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Join The Hunt for Bees! | The Great Sunflower Project

Join The Hunt for Bees! The Great Sunflower Project

Join the Hunt for Bees!
Four steps to participate
Instructions and Data sheets
Printable garden description
Many studies have been done on our agricultural bee populations and in recent times the commercial beekeepers have experienced colony collapse. What scientists had not studied on a large scale was how the wild bees were doing and what effect that has on pollination of garden plants, crops and wild plants.
In 2008, we started this project as a way to gather information about our urban, suburban and rural bee populations. We wanted to enlist people all over the US and Canada to observe their bees and be citizen scientists. We asked them to plant sunflowers in their gardens so we could standardize study of bee activity and provide more resources for bees. Sunflowers are relatively easy to grow and are wildly attactive to bees. Since 2008, we have expanded the list of plants studied to include Bee balm, Cosmos, Rosemary, Tickseed, and Purple coneflower.
So far we've found that the on average our gardeners are likely to see a bee pollinate every 2.6 minutes. Surprisingly, over 20% of our gardens never saw a bee! We want to thank all of our citizen scientists for being our observers.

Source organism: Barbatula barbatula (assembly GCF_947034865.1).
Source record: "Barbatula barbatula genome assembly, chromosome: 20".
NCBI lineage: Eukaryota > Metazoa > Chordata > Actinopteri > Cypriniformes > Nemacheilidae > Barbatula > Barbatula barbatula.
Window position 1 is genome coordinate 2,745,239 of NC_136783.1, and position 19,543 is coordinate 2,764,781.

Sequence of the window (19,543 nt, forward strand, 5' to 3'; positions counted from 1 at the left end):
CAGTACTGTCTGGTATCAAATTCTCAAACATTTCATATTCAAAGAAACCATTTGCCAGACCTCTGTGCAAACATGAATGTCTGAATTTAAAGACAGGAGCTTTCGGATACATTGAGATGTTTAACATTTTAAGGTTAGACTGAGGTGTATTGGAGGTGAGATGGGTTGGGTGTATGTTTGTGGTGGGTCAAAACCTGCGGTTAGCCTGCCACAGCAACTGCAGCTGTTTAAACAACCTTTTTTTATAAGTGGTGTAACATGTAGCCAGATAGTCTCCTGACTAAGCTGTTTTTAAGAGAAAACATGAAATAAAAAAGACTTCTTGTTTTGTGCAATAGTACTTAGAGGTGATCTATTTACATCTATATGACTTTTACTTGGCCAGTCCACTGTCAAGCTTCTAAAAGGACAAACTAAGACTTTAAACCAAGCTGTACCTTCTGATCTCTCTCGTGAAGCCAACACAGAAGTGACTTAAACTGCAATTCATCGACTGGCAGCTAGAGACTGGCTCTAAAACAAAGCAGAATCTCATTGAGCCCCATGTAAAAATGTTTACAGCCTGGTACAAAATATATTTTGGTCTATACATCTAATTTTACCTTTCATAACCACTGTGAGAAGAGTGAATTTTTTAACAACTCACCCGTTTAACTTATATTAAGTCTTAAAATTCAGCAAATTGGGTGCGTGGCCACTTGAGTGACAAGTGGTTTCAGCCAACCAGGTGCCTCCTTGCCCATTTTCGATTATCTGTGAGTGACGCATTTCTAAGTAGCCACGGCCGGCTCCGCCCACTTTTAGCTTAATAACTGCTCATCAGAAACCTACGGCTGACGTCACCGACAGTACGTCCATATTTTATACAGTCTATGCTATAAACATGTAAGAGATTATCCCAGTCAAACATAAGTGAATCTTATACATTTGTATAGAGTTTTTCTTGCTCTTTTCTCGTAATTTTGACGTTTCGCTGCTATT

You can participate by getting annual Lemon Queen sunflower seeds from us, at your local store or through one of these seed sellers. The instructions are here. Do join us!
It takes less than 15 minutes.
It's easy.
No knowledge of bees required!
Enter your bee counts online or send us your paper form.We would love to have you join us; let’s help our most important pollinators together!
We love having beekeepers participate.

1 comment:

  1. this is great info. the only problem for us - is we have deer that frequent our yard and garden. it's hard to grow certain plants...sunflowers is one of them. they will chomp them off before the flower blooms. But maybe i should try again!. kg